6: ‘November Fires.’
Another hippy-trippy song with a reference to 'Keep Your Feathers Fine,' one of my earliest songs. Brass bands feature here to give it that 'Northern' vibe. Also about my childhood memories of 'Bonfire Night', on November 5th, when neighbours would gather around a bonfire in the back garden of the house to celebrate the gunpowder plot.
7: ‘Between The Seasons.’
This carries a direct reference to 'End Of The Seasons' on the original 'Northern Dream' album. It's a waltz, as was the earlier song, but has a slightly different, and perhaps more melancholic feel, as is to be expected 46 years after the earlier song was recorded.
It has a slightly country feel with the guitars emulating pedal steel at times, swathes of strings and an epic atmosphere. The lyric concerns a man "in between seasons, drifting away..."
8: ‘The Lamp Of Invisible Light.’
A song about the tides of time and my love of old gaslit Yorkshire and its East Coast. Lyrics include "These words are forged by fire and time, the savage languor of midsummer..and I am drunk with love and wine, but we're not getting any younger...”
I guess it tries to record the passage of time and the 'wonder in the air' available to us all if we simply open up to it. The 'Lamp Of Invisible Light' is something we each carry within us, according to our individual capacity for illumination.
9: ‘New Northern Dreamer.’
Perhaps the closest reproduction of a track from the original album. A deliberately straightforward rendition of the main theme but taking the psychedelic coda a little further out, using reverse wah-wah guitar, (as on the original,) but extending things into somewhat more drifting territories over a longer running time than the first recording.
A gentle acoustically driven song with electric and orchestral overdubs. The lyrics refer to a state I fall into sometimes, a state of nostalgia and drifting into past reveries. An attempt at some sort of continuity against the odds. We're all 'running scared' as the lyrics state. Mellotron flutes and archaic string samples are for those of us old enough to remember the psychedelic '60s.
11: ‘The Pond Yacht.’
This piece could easily have found a place on the 'Sailor Bill' album as it attempts to capture the simple joy of sailing a boyhood pond yacht in the 1950s. Mainly acoustic driven but with electric overtones, it's a totally instrumental evocation of those times.
12: ‘In A World Of Strange Design.’
Contains the lyric "I met the ghost of my former self, he didn't speak to me, he was somewhere else..."
Funny how your former self chooses not to acknowledge your present self, isn't it?
This is another poppy, sweetly psychedelic song with lots of guitar and straight forward rock drumming. Lyrics also state: "It's almost supernatural, the way God plays with time, the days go by so quickly, feels like a pantomime..."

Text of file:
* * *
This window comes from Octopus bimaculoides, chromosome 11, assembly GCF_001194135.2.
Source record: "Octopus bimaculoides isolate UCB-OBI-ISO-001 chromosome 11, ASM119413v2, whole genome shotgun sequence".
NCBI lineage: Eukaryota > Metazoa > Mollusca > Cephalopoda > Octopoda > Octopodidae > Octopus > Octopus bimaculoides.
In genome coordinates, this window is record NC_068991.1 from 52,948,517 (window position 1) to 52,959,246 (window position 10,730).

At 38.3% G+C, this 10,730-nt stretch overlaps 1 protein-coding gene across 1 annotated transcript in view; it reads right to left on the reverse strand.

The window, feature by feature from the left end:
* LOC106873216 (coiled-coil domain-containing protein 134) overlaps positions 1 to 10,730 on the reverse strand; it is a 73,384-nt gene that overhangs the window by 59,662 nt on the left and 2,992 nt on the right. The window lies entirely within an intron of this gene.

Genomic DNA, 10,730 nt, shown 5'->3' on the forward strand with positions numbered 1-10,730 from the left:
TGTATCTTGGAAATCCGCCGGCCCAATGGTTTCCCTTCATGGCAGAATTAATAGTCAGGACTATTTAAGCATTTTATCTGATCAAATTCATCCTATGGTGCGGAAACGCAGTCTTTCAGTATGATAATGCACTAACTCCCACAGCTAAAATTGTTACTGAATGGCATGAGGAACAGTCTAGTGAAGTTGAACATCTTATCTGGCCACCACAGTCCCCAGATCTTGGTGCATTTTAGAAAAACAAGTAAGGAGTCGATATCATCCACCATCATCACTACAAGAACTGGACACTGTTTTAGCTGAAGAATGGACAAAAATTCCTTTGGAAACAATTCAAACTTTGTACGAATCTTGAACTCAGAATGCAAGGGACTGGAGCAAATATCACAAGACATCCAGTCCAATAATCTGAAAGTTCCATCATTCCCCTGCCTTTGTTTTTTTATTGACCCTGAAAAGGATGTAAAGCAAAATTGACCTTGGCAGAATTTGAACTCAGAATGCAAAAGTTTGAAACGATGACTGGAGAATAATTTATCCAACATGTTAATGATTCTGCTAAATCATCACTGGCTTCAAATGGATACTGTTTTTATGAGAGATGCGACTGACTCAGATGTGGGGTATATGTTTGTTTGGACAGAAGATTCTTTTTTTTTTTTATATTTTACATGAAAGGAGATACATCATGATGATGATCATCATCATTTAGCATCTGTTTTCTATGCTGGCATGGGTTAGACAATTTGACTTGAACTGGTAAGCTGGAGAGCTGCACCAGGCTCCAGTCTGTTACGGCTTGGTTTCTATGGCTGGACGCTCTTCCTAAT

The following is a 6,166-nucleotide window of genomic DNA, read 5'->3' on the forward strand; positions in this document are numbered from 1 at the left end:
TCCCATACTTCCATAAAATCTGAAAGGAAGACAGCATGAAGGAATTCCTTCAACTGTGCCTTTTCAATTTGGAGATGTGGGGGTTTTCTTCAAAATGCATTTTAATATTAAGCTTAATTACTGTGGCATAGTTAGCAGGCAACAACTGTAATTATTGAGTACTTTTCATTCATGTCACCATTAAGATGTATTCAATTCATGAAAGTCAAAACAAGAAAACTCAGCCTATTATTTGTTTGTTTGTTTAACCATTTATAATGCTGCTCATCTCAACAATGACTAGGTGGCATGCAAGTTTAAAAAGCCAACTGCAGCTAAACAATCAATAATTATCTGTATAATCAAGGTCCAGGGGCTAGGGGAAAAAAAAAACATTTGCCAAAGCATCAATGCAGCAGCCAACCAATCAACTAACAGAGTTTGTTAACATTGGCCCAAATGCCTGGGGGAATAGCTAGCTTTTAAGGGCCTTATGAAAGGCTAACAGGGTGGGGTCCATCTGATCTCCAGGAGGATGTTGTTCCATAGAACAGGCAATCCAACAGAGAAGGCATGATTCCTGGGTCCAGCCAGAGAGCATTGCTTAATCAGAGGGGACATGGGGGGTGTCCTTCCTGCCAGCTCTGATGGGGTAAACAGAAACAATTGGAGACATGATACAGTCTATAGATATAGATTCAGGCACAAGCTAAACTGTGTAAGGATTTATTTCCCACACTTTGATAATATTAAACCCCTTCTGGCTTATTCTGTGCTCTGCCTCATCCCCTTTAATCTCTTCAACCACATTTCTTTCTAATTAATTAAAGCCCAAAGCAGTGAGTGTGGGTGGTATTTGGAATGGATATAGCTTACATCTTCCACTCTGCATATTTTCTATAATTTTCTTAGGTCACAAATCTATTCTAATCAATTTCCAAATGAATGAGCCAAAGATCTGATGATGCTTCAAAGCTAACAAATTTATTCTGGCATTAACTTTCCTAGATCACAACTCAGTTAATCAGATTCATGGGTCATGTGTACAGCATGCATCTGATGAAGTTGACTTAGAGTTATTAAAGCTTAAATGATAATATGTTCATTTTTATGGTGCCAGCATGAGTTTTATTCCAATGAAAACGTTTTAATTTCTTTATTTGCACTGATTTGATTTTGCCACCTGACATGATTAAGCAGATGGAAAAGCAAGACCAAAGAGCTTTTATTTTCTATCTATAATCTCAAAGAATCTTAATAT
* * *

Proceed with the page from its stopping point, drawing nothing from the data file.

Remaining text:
13: ‘Miracles To Happen.’
Features accordian and brass band quite predominately, along with acoustic rhythm guitar and strident lead guitar. Lyrics state: "I am drunk with holy water" and, "The scene is set for miracles to happen..." Reads like a screenplay in some ways but is another blatantly old fashioned pop song.
14: ‘The Legendary Spaceman Blues.’
A sly nod to 'Bloo Bloos' from the original 'Northern Dream' album. I guess had to include one blues number as a homage to the earlier album. Lyrically, it has its tongue firmly in its cheek, (as did the original track come to think of it.) But it does give me a chance to air my blues playing in public! Lyrics state: "I'm driving through heaven, I've got the spaceman blues...Lost in the cosmos, with those old spaceman blues."
15: ‘A Month Without A Moon.’
Perhaps the most romantic song on the album. Big guitars, big orchestra, big chord changes, tender vocals. As the lyrics say: "How bravely Autumn paints the sky..."
16: ‘A Northern Man.’
One of my personal favourite songs from the album. I tried to hint at a really old fashioned music hall feeling with some of it, particularly the vocal and waltz time tempo, adding in early '70s guitar playing, Yorkshire brass bands and a touch of that old psychedelia again.
The lyrics are an affectionate pean to the dated and cliched view of Yorkshire, (and Northern,) men, as flat capped, ferret and pigeon rearing innocents, somewhat unsophisticated, but honest, decent and hard working. In this song, I try to portray the typical old school Northern Man as a sensitive and philosophical soul, walking in the park and smelling the flowers. It both reinforces and destroys the stereotype, setting up ambiguities in the listener's mind as to whether the song celebrates or satirises that particular view of a 'Northern Man.'
I'll leave it up to you to decide!
17: ‘Hymn Of The Old Albion Co-Operative Society.’
When I was a child, my mother and grandmother would visit the Wakefield Co-op, which occupied a vast area of the Unity Hall. It was like a glamorous department store in some ways, with corridors leading to various departments, from food to clothing and furniture.
It was originally established in Victorian times and really hadn’t changed much in the early 1950s when I recall going there. My grandmother also used to collect 'dividends' from the Co-Op as a regular customer. The 'Divy' man called at her house in Marriot's Buildings every week to allocate the latest 'divy' to her.
This final track on the album may seem like years away from that time but I hope it contains some of the old fashioned charm that made a visit to the Co-Op in those days seem magical.
New Northern Dream, released November 2016 as a limited edition pressing of 500 CDs.